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'The benefits of Baptism being so great, and its necessity so apparent, it is very right and fitting that parents should take an early opportunity of bringing their children to the baptismal font. The Prayer Book says, that “ children who so are baptized, dying before they commit actual “sin, are undoubtedly saved ;" consequently, a parent who for a long time wilfully defers the baptism of his child, acts as if he was regardless of its soul's health. You will not think, that there is any impropriety in entering into covenant with God infants, who from their tender age cannot understand

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· I am fully persuaded, that none of you can be so ignorant as to suppose, that this

the conditions of that covenant, if you bear in mind that God himself appointed, that under the Old Testament dispensation, children, should be entered into covenant with him, by the sacrament of Circumcision, when they were only eight days old. Now the Christian sacrament of Baptism appears to stand in the place of the Jewish sacrament of Circumcision ; like that it is the instituted means of entering into covenant with God; and certainly there is no reason why it should not be administered at an equally early age. Little children, we know, are in the Gospel peculiarly invited to come to Christ, who “ was much displeased with those who “ would have kept them from him. Suffer little “ children," said he, “ to come unto me, and forbid “ them not, for of such is the kingdom of God.” If children were capable of being the peculiar objects of Christ's care and attention, and peculiarly fitted to be members of his kingdom, surely they are capable of being admitted into covenant with him by Baptism. When we read of the Apostles baptizing whole households, it is fair to infer that the children in their families were not excluded. Again, St. Paul represents the children of believing parents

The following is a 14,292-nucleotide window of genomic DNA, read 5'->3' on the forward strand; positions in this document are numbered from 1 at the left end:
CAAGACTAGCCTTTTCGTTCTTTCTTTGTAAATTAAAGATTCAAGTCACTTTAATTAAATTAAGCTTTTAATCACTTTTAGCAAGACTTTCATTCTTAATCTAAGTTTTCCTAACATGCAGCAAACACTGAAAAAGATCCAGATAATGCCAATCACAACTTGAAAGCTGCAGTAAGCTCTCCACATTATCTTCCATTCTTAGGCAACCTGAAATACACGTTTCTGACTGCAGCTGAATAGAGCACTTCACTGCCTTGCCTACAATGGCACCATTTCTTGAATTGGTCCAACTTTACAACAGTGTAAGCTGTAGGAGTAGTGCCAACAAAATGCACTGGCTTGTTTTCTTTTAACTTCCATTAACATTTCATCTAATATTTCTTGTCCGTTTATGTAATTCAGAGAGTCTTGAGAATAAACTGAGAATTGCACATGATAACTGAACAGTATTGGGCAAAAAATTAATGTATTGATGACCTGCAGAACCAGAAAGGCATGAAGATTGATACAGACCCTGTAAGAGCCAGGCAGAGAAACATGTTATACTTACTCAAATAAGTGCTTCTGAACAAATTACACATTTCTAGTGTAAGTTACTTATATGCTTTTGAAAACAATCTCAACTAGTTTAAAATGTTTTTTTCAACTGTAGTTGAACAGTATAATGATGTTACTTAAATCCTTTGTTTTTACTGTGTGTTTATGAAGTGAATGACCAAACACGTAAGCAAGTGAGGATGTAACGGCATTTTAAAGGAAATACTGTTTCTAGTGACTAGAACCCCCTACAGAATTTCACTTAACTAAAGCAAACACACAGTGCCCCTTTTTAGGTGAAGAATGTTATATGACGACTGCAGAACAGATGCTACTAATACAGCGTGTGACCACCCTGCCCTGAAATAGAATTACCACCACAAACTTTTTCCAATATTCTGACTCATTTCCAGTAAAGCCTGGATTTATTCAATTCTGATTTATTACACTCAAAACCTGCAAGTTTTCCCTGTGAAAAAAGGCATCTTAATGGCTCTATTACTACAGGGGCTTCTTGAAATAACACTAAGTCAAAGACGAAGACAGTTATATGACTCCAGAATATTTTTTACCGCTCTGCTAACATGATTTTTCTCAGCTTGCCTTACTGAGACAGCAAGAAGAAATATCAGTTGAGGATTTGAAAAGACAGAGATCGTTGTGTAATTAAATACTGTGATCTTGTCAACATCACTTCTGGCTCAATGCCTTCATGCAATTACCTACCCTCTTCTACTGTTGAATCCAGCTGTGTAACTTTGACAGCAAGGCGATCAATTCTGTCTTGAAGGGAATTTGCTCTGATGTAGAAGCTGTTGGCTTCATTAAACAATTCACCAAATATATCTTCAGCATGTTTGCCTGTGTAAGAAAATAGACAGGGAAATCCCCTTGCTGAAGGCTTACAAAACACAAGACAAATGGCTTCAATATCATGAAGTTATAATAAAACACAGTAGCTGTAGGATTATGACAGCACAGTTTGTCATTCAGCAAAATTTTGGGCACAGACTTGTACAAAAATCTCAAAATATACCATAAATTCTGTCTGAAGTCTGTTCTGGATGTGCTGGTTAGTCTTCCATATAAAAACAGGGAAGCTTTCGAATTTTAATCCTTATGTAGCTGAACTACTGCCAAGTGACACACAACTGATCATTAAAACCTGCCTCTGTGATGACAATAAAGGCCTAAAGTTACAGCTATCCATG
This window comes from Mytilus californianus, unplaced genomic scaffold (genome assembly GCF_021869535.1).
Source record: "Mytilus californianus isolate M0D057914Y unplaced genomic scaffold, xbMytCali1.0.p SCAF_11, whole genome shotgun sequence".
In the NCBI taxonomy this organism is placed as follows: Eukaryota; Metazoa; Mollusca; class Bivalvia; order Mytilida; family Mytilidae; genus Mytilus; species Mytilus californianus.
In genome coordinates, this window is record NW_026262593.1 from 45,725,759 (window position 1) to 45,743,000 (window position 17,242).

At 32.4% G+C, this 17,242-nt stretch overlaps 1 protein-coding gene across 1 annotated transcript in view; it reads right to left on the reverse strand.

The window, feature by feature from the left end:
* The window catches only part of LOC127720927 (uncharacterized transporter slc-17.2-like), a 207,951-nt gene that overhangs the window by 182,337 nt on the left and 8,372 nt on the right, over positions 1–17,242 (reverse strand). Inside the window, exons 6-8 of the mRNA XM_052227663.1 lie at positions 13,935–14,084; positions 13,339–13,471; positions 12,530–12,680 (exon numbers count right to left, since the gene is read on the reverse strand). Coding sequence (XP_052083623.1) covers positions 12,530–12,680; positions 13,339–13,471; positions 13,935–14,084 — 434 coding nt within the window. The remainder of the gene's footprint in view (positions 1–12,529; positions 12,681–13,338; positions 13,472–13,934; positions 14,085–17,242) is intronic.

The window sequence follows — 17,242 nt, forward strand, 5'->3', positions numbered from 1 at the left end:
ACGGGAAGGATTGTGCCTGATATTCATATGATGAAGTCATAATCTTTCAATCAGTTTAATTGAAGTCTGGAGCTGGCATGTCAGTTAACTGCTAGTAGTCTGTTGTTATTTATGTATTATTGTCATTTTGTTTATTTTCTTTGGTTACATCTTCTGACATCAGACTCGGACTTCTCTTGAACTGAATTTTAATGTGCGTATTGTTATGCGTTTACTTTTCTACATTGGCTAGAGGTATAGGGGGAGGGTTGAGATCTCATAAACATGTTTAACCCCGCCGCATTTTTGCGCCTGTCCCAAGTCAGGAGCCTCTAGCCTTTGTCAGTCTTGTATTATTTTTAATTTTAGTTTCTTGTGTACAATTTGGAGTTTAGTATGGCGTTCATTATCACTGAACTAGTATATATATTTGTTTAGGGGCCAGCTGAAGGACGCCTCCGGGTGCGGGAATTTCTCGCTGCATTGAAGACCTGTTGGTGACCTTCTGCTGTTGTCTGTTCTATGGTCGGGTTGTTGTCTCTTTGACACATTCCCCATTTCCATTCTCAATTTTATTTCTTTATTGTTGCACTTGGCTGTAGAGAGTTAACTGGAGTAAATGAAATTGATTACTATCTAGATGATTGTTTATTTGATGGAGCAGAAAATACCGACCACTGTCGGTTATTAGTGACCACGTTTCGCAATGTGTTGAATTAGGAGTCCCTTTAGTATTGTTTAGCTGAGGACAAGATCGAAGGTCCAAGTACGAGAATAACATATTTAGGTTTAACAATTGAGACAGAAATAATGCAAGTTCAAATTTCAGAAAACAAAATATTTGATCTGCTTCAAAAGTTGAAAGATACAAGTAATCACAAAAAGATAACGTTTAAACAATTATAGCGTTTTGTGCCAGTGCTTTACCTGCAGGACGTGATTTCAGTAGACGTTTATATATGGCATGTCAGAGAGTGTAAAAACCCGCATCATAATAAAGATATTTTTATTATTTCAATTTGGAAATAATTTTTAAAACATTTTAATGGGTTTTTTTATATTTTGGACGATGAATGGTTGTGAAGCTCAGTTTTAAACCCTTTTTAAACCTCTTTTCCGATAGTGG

as being holy; and if holy, certainly not incapable - of being made members of the Church of God. by

Baptism; but probably called holy for this very rea· son, because they had been sanctified or made holy by the washing of regeneration. For all these reaglorious inheritance, in the case, I mean, of those who come to years of discretion, is forced upon us, whether we will accept it or not. You all well know, that the title to it is conferred, upon the condition of our fulfilling our part of the agreement; upon the condition that we adhere to the vow and promise into which we then entered. And I am persuaded also, that you cannot help seeing, that if a man of mature years lives in the neglect of his baptismal vow, his baptism, so far from being of any use to him, must rather increase his condemnation ; must increase it, inasmuch as he is guilty of despising the offered mercy of God, guilty of deserting or drawing back from a solemn vow. I am satisfied, that you cannot help seeing, and allowing this. Suffer me then to direct your attention to a few particulars in your vow of baptism, and to intreat you to consider seriously,

sons, supported by the constant and uniform practice of the Church of Christ from the earliest ages, we hold in the language of the 27th Article, that “ the baptism of young children is in any wise to be “ retained in the Church, as most agreeable with the “ institution of Christ.”